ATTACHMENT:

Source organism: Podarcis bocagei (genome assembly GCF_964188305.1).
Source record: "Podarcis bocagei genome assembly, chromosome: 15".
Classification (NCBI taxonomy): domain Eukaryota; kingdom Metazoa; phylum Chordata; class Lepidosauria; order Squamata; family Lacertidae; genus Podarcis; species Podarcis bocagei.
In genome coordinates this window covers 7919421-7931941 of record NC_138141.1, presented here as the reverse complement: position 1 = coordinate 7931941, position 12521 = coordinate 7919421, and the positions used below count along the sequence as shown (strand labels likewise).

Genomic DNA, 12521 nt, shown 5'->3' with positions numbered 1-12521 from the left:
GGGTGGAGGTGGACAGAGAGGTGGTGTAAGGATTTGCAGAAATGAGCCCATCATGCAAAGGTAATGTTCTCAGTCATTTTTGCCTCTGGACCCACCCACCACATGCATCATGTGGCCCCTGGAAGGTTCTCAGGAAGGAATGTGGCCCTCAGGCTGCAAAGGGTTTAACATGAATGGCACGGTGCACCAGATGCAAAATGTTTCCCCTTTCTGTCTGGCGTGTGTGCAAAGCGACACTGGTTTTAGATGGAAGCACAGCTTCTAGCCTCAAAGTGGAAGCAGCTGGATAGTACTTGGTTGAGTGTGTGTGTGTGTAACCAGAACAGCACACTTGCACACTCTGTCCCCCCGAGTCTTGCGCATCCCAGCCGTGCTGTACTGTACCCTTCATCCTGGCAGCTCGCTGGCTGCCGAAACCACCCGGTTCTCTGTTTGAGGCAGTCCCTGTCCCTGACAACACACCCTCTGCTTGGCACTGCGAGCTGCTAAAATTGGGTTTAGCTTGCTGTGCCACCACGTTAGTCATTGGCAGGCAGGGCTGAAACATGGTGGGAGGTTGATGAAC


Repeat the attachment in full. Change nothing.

Source organism: Podarcis bocagei (genome assembly GCF_964188305.1).
Source record: "Podarcis bocagei genome assembly, chromosome: 15".
Classification (NCBI taxonomy): domain Eukaryota; kingdom Metazoa; phylum Chordata; class Lepidosauria; order Squamata; family Lacertidae; genus Podarcis; species Podarcis bocagei.
In genome coordinates this window covers 7919421-7931941 of record NC_138141.1, presented here as the reverse complement: position 1 = coordinate 7931941, position 12521 = coordinate 7919421, and the positions used below count along the sequence as shown (strand labels likewise).

Genomic DNA, 12521 nt, shown 5'->3' with positions numbered 1-12521 from the left:
GGGTGGAGGTGGACAGAGAGGTGGTGTAAGGATTTGCAGAAATGAGCCCATCATGCAAAGGTAATGTTCTCAGTCATTTTTGCCTCTGGACCCACCCACCACATGCATCATGTGGCCCCTGGAAGGTTCTCAGGAAGGAATGTGGCCCTCAGGCTGCAAAGGGTTTAACATGAATGGCACGGTGCACCAGATGCAAAATGTTTCCCCTTTCTGTCTGGCGTGTGTGCAAAGCGACACTGGTTTTAGATGGAAGCACAGCTTCTAGCCTCAAAGTGGAAGCAGCTGGATAGTACTTGGTTGAGTGTGTGTGTGTGTAACCAGAACAGCACACTTGCACACTCTGTCCCCCCGAGTCTTGCGCATCCCAGCCGTGCTGTACTGTACCCTTCATCCTGGCAGCTCGCTGGCTGCCGAAACCACCCGGTTCTCTGTTTGAGGCAGTCCCTGTCCCTGACAACACACCCTCTGCTTGGCACTGCGAGCTGCTAAAATTGGGTTTAGCTTGCTGTGCCACCACGTTAGTCATTGGCAGGCAGGGCTGAAACATGGTGGGAGGTTGATGAAC